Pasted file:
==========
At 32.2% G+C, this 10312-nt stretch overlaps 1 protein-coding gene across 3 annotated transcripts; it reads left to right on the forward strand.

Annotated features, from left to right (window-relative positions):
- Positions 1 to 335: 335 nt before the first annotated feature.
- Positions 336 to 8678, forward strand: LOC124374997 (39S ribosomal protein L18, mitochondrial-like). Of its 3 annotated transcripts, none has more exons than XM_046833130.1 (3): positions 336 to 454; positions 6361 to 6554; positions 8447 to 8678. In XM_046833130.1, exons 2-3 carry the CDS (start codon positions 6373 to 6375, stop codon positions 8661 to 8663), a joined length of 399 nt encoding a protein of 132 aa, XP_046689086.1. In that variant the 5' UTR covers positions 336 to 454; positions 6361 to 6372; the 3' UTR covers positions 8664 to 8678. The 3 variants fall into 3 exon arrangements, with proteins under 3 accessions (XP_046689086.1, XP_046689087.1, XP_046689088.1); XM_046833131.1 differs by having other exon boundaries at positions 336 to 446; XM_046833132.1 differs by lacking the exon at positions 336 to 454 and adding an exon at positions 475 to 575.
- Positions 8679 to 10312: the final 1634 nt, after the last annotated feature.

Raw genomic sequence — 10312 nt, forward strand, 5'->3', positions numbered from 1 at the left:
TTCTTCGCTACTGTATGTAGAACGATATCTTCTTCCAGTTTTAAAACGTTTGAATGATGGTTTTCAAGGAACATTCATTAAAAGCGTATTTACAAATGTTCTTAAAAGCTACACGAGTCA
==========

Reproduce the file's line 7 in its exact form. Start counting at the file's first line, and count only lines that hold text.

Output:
TTCTTCGCTACTGTATGTAGAACGATATCTTCTTCCAGTTTTAAAACGTTTGAATGATGGTTTTCAAGGAACATTCATTAAAAGCGTATTTACAAATGTTCTTAAAAGCTACACGAGTCA